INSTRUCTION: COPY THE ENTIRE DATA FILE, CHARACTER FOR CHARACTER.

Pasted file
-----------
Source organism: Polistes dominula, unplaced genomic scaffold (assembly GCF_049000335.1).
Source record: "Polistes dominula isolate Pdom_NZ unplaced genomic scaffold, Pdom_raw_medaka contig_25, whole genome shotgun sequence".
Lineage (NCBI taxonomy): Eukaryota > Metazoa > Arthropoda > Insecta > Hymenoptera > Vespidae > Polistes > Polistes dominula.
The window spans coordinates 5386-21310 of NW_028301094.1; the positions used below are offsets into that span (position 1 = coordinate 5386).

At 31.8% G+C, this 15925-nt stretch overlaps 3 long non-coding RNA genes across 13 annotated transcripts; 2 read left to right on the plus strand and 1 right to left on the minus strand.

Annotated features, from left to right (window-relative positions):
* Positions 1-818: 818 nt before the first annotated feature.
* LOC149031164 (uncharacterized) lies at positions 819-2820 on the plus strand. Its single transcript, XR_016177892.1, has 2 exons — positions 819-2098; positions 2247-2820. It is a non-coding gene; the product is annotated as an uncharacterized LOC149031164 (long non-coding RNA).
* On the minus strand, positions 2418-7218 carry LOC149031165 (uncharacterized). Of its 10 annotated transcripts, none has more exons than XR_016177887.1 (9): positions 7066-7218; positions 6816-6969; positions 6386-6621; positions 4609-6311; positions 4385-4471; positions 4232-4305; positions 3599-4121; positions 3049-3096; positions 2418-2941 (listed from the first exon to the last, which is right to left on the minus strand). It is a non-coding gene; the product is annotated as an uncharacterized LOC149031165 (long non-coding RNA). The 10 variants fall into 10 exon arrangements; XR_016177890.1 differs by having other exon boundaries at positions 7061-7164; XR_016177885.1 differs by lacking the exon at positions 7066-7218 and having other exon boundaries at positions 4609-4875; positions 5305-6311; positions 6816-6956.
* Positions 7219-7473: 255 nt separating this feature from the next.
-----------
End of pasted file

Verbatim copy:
Source organism: Polistes dominula, unplaced genomic scaffold (assembly GCF_049000335.1).
Source record: "Polistes dominula isolate Pdom_NZ unplaced genomic scaffold, Pdom_raw_medaka contig_25, whole genome shotgun sequence".
Lineage (NCBI taxonomy): Eukaryota > Metazoa > Arthropoda > Insecta > Hymenoptera > Vespidae > Polistes > Polistes dominula.
The window spans coordinates 5386-21310 of NW_028301094.1; the positions used below are offsets into that span (position 1 = coordinate 5386).

At 31.8% G+C, this 15925-nt stretch overlaps 3 long non-coding RNA genes across 13 annotated transcripts; 2 read left to right on the plus strand and 1 right to left on the minus strand.

Annotated features, from left to right (window-relative positions):
* Positions 1-818: 818 nt before the first annotated feature.
* LOC149031164 (uncharacterized) lies at positions 819-2820 on the plus strand. Its single transcript, XR_016177892.1, has 2 exons — positions 819-2098; positions 2247-2820. It is a non-coding gene; the product is annotated as an uncharacterized LOC149031164 (long non-coding RNA).
* On the minus strand, positions 2418-7218 carry LOC149031165 (uncharacterized). Of its 10 annotated transcripts, none has more exons than XR_016177887.1 (9): positions 7066-7218; positions 6816-6969; positions 6386-6621; positions 4609-6311; positions 4385-4471; positions 4232-4305; positions 3599-4121; positions 3049-3096; positions 2418-2941 (listed from the first exon to the last, which is right to left on the minus strand). It is a non-coding gene; the product is annotated as an uncharacterized LOC149031165 (long non-coding RNA). The 10 variants fall into 10 exon arrangements; XR_016177890.1 differs by having other exon boundaries at positions 7061-7164; XR_016177885.1 differs by lacking the exon at positions 7066-7218 and having other exon boundaries at positions 4609-4875; positions 5305-6311; positions 6816-6956.
* Positions 7219-7473: 255 nt separating this feature from the next.